Let P(b|a) be the probability of event b, given event a.  More explicitly, let P(b|a) be the probability of event b occurring, given that event a occurs..

I have adopted here a notation,
P(b|a), for the relative probability of events, that is closer to that suggested by blank01 and
Alpan (Rawal).

Let us write down some useful facts or results regarding this quantity, valid in the situation we are considering -- the lonely pawn moving on the squares of an infinite chessboard at regular gong-chimes, according to the throw of a fair tetrahedral die.

Recall that b and a are events, being the presence of a pawn at a certain square at a certain time, and recall also that we can represent these events by their space-time co-ordinates, so that a = (ia, ta) and b = (ib, tb).

1) 0 <= P(b|a) <= 1

This follows because P(b|a) is a probability, which is a ratio of cases (possibilities) resulting in the outcome to the total number of cases.  This ratio has values ranging from 0 (impossibility = in no case) to 1 (certainty = in all cases).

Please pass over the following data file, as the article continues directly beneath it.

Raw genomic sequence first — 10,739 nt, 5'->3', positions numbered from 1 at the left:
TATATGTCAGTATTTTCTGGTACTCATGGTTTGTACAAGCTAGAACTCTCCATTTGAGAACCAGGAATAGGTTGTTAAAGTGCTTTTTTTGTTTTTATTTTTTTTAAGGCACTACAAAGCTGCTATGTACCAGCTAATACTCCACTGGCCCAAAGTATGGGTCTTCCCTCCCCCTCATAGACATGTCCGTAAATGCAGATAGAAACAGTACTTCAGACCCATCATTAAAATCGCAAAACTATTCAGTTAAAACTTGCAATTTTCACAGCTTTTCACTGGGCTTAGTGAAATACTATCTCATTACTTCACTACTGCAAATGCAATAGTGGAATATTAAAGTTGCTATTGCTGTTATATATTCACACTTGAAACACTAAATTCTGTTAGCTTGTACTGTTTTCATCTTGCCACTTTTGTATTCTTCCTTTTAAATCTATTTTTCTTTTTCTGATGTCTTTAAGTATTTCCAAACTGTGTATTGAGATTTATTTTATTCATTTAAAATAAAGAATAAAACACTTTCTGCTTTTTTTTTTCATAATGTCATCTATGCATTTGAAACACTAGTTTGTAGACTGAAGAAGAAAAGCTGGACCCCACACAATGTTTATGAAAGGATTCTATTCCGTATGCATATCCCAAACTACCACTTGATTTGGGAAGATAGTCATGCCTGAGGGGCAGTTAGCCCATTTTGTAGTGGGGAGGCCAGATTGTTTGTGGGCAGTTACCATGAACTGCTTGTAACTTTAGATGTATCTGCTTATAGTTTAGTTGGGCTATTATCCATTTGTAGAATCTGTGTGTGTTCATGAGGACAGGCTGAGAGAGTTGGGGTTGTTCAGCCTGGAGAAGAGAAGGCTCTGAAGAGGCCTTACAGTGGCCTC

2) P(b|a) = 1  if and only if b=a
    If b=a, then  P(b|a) = 1 follows from the definition of P(b|a).
If b =/= a (by which we mean that b is not the same as a) and P(b|a) = 1, then this means that a move into square ib at time tb is a certainty, while movements into other squares at that time (tb) are impossible, with zero probabilities. (The sum of all probabilities at a given time must equal 1). Simply from symmetry considerations, this is absurd. (The movement-rules and the chessboard imply symmetries in both time and space).  So P(b|a) cannot be 1 in this case (b=/=a). So we have proved the "only if", albeit by waving my hands a bit.

2a) P(b|a) = 0 if ta=tb and ib=/=ia

This follows because the pawn cannot be at two different squares, ib and ia, at the same time, tb=ta.